We all want to know how to live. But before the good life was reduced to ten easy steps or a prescription from the doctor, philosophers offered arresting answers to the most fundamental questions about who we are and what makes for a life worth living. In Examined Lives, James Miller returns to this vibrant tradition with short, lively biographies of twelve famous philosophers. Socrates spent his life examining himself and the assumptions of others. His most famous student, Plato, risked his reputation to tutor a tyrant. Diogenes carried a bright lamp in broad daylight and announced he was “looking for a man.” Aristotle’s alliance with Alexander the Great presaged Seneca’s complex role in the court of the Roman Emperor Nero. Augustine discovered God within himself. Montaigne and Descartes struggled to explore their deepest convictions in eras of murderous religious warfare. Rousseau aspired to a life of perfect virtue. Kant elaborated a new ideal of autonomy. Emerson successfully preached a gospel of self-reliance for the new American nation. And Nietzsche tried “to compose into one and bring together what is fragment and riddle and dreadful chance in man,” before he lapsed into catatonic madness. With a flair for paradox and rich anecdote, Examined Lives is a book that confirms the continuing relevance of philosophy today—and explores the most urgent questions about what it means to live a good life. ~ Synopsis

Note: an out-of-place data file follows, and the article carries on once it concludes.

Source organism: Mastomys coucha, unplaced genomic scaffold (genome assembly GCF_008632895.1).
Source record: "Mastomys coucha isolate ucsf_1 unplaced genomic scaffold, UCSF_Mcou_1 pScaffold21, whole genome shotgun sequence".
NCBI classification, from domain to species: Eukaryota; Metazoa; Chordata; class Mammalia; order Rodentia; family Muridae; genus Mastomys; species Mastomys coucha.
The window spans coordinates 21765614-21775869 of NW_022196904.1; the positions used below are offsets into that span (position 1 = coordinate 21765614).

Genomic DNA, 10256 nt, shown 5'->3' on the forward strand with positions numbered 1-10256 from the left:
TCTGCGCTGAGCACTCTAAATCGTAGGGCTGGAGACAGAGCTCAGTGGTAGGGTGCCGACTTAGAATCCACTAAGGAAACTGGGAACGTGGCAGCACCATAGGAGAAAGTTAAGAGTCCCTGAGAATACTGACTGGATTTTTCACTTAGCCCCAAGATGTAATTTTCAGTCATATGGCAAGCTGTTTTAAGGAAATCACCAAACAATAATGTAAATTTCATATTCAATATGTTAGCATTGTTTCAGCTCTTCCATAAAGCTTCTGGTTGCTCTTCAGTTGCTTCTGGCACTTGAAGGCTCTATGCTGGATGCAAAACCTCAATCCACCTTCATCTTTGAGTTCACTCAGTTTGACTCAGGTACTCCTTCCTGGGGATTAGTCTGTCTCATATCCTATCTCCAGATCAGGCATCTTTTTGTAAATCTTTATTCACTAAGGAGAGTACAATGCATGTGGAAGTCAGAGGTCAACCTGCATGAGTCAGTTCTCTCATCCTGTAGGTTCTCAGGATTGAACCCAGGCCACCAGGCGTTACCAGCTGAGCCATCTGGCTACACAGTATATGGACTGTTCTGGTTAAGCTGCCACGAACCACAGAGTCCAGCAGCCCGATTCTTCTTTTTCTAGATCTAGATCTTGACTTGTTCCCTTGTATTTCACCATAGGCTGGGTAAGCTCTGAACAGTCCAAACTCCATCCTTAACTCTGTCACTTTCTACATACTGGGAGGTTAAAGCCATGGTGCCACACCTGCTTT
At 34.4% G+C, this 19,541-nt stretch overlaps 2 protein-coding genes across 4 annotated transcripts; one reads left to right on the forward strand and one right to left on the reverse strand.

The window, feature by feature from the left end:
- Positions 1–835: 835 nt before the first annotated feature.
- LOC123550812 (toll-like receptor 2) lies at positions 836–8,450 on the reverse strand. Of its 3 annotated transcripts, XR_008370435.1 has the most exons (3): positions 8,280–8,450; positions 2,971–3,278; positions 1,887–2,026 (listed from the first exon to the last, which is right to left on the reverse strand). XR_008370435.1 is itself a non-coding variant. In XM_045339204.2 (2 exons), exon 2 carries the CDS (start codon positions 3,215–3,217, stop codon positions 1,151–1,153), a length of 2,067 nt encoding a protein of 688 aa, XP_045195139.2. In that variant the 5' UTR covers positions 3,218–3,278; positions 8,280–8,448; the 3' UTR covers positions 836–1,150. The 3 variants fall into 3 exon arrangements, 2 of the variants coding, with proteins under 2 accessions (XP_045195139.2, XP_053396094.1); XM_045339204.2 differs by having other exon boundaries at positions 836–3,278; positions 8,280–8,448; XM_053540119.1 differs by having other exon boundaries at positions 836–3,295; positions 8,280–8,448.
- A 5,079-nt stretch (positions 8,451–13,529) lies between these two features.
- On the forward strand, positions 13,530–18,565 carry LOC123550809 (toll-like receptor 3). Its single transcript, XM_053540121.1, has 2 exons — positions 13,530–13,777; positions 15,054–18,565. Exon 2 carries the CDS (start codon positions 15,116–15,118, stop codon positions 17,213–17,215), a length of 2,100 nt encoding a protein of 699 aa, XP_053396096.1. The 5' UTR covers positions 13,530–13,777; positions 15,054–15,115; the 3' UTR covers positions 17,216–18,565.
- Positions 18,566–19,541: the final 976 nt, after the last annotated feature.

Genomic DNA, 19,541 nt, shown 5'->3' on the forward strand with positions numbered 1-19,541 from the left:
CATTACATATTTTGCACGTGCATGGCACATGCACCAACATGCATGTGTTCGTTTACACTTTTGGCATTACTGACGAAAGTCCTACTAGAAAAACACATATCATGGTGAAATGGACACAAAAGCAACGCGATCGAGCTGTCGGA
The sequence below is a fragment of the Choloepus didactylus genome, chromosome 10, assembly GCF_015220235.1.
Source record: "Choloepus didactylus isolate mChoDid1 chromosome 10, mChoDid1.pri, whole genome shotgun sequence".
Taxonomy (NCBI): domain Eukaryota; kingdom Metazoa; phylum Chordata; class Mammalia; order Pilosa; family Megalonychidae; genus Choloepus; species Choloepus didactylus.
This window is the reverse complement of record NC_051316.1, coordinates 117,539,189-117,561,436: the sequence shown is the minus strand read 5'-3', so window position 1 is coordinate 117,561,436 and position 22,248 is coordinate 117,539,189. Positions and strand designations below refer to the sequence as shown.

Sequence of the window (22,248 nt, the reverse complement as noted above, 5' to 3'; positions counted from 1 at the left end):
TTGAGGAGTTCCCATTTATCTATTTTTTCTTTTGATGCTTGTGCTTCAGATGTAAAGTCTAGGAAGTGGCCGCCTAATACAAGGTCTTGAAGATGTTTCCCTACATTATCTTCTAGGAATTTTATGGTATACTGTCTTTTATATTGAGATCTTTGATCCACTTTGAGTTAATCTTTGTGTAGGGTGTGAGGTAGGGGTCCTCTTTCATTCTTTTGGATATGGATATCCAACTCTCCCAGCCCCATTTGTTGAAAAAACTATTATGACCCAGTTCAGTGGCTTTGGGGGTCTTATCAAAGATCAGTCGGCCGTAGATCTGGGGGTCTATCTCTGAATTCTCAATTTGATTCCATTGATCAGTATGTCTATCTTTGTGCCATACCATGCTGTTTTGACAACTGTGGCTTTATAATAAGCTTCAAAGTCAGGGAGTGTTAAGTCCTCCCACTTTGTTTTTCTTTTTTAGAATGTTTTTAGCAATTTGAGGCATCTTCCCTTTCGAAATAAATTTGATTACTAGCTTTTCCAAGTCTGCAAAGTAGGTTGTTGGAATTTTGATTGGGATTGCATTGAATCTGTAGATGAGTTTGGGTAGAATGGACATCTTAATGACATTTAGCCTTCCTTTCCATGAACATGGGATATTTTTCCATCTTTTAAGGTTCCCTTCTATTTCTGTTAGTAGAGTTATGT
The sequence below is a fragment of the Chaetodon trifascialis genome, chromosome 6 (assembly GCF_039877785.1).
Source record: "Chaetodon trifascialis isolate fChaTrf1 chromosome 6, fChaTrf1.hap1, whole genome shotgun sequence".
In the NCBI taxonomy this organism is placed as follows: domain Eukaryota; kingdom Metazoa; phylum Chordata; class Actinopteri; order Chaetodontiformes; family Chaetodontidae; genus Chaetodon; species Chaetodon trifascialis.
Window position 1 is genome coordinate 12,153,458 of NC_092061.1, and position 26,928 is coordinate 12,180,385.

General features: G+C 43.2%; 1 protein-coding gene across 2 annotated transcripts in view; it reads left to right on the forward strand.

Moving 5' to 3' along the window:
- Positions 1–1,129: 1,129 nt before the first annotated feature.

In 2006, a particularly informative (if also exquisitely depressing) contribution to understanding hookups was made by Unprotected , a book first published anonymously. The author was subsequently revealed to be Miriam Grossman, a psychiatrist who treated more than 2000 students at UCLA and grew alarmed by what she saw. In her book she cites numbers suggesting that psychiatric-consultation hours doubled in a few years and notes that 90 percent of campus counseling centers nationwide reported an upsurge in students with serious psychiatric problems. She also describes some of her own mental-health cases and their common denominators: drinking to oblivion, drugging, one-night sex, sexually transmitted diseases, and all the rest of the hookup-culture trappings.
What is a person? This fundamental question is a perennial concern of philosophers and theologians. But, Christian Smith here argues, it also lies at the center of the social scientist’s quest to interpret and explain social life. In this ambitious book, Smith presents a new model for social theory that does justice to the best of our humanistic visions of people, life, and society. Finding much current thinking on personhood to be confusing or misleading, Smith finds inspiration in critical realism and personalism. Drawing on these ideas, he constructs a theory of personhood that forges a middle path between the extremes of positivist science and relativism. Smith then builds on the work of Pierre Bourdieu, Anthony Giddens, and William Sewell to demonstrate the importance of personhood to our understanding of social structures. From there he broadens his scope to consider how we can know what is good in personal and social life and what sociology can tell us about human rights and dignity. Innovative, critical, and constructive, What Is a Person? offers an inspiring vision of a social science committed to pursuing causal explanations, interpretive understanding, and general knowledge in the service of truth and the moral good. ~ Product Description